Militants Gave Iraqi Christians a Choice—Convert, Pay, Leave or Die
Christians flee ISIS-held Mosul
Since taking over the Iraqi city of Mosul in June, fighters from the Islamic State of Iraq and Syria systematically have expelled the city’s Christian population—which had endured in the city for more than 1,600 years.
ISIS gave the Christians just days to convert to Islam, pay a special tax or leave. Most fled. Militants robbed many of them on their way out.
Hundreds of families sought refuge in the nearby Christian enclave of Hamdaniya. Kurdish Zeravani troops defend the town, making it a relative safe haven.
Yohanna Petros Mouche is the Syriac Catholic archbishop of Mosul. He resides in Hamdaniyah, where he has an office at the Seramir Christian Academy.
There currently are no students at the academy. Most left fearing ISIS. Today the academy houses refugees from Mosul. Mouche estimates that around 750 families have fled Mosul for Hamdaniyah.
“We think that there are no Christians left in Mosul,” Mouche says. “When ISIS act and think the way they do, I do not think we can stay in Iraq.” By that, he means the Arab regions outside Kurdistan.
Kurdish forces halted ISIS’ advance in mid-June. First Zeravani troops drove back militants’ artillery that had been shelling the Christian town. Then the Kurds established a defensive line between Hamdaniya and Mosul.
Mouche says he’s indifferent to Kurdish independence. Nor is he interested in the feud between the Kurds and Iraq’s central government. He says all he cares about is his people’s safety.
Sahira and Ra’id Kamal and their children are among the new arrivals in Hamdaniya. They and their extended family—17 people in all—have taken up residence in an unfinished house.
“My father lived in Mosul for 70 years,” Sahira explains. “We live there, we were married there, everything.”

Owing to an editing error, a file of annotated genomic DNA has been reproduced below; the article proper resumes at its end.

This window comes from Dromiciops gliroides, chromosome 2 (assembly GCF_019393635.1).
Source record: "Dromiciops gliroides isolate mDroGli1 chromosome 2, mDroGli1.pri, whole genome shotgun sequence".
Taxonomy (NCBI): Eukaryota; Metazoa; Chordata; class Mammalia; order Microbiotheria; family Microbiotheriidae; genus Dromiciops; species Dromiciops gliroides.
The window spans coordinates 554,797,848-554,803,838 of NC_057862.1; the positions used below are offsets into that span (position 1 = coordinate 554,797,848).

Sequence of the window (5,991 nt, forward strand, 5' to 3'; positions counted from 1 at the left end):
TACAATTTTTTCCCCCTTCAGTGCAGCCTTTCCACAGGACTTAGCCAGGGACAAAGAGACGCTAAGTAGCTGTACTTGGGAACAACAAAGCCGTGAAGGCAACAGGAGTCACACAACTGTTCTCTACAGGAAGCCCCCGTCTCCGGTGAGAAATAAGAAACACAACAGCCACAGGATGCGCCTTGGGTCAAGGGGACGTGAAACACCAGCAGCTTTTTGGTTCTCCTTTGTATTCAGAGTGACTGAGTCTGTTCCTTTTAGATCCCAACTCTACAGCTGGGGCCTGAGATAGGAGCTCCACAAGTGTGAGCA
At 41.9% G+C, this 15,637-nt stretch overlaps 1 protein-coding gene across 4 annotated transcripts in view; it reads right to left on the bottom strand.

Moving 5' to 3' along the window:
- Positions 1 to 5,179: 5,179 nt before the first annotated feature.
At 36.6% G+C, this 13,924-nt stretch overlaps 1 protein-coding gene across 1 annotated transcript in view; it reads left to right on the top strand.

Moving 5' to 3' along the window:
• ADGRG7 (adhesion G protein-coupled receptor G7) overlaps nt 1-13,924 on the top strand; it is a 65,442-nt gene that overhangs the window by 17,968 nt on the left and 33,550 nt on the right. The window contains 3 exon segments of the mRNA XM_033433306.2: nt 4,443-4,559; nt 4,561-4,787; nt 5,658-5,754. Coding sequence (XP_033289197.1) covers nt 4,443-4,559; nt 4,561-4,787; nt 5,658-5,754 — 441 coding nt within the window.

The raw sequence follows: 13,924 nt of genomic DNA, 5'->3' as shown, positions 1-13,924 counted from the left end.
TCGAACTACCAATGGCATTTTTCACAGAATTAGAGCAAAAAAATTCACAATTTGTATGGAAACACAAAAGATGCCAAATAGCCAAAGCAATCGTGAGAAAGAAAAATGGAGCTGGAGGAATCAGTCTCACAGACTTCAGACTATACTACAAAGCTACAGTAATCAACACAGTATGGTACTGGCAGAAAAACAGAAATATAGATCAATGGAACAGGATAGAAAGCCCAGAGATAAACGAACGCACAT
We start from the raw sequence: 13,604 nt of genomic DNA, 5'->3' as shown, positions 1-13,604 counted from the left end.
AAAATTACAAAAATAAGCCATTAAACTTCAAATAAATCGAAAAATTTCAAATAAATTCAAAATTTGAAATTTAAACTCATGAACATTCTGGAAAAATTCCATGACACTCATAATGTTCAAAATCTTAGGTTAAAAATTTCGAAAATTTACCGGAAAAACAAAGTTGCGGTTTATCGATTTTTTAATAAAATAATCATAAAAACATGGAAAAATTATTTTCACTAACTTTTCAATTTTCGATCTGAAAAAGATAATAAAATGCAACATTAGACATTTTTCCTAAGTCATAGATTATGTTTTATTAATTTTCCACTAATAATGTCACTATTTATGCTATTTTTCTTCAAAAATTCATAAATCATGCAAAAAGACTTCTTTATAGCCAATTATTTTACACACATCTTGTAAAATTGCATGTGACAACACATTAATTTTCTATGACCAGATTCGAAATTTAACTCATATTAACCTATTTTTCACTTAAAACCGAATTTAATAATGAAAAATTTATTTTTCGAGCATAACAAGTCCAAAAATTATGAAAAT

ISIS invaded in June and the Iraqi army collapsed. But the Kamals say they weren’t afraid. At first, they thought that if they followed the rules, they would be okay.
But in recent weeks that changed. ISIS told the Kamals they had to pay because they are nasrani—a slur for Iraqi Christians.
Sahira says ISIS marked Christian homes with the Arabic letter for N and then threw out the occupants.
When the Kamals tried to leave Mosul, militants stopped them at a checkpoint. One of the fighters put a knife to the neck of Sahira and Ra’id’s 19-year-old son and told them to hand over everything they had.
“My son was afraid, he told them he had a key, he had money and he gave them everything to avoid being killed,” Sahira explains.
The militants took their watches, their phones and demanded a tax to let them keep their car. They even snatched family pictures.
“They sent me to the women ISIS fighters to be searched. I asked them why are you searching me and the fighters said that the archbishop would not agree to pay money to ISIS. They said your leader [the archbishop] is a dog.”
Sahira says that women ISIS fighters even did a search of her intimate areas.
“After that, we don’t have anything—just the clothes we wear,” Sahira says.
When they reached Hamdaniya, they met with Mouche and asked for help finding a place to live.
“He talked with a local businessman about some unfinished houses and got us a place to live in,” Sahira says.
The Kamals say they feel safe in Hamdaniyah. But they struggle to support themselves. Ra’id worked as a driver in Mosul. But in Hamdaniya he’s lucky to get odd jobs and day labor.
Ra’id mentions that they’ve run out of water. Not long after, Zeravani troops arrive driving a tanker truck marked “petrol.” The Zeravani have been using the fuel tankers to haul water for the refugees. The soldiers attached a pump and filled storage tanks on roofs and outside houses.
Some of the Zeravani apparently are from the Hamdaniya area. The soldiers chat with the families in Arabic as they work.
The Kamals are ecstatic. Ra’id and his kids splash themselves with cold water from one of the tanks. Sahira brushes her nine-year-old daughter Dilar’s wet hair.
For lunch they cook a basic Iraqi meal of some rice, beans and potatoes in a tomato sauce. The stove—a small portable four-ring hob on breeze blocks— seems woefully inadequate to serve 17 people. The families eat together on the hard kitchen floor.
The Kamals are lucky. Their new home is mostly complete, with windows and tile. They have power, a refrigerator, an air-conditioner. And water.
But the summer days are hot and long. With 17 people in one house, it’s easy to get restless. The only book in the house is an illustrated Bible Mouche gave them. There’s little to do. They struggle to find work.
The next day, Ra’id takes their children to church.
The chapel is packed with town residents and refugees.
The Kamals sit in the back row. The congregation silently watches as the priest delivers mass.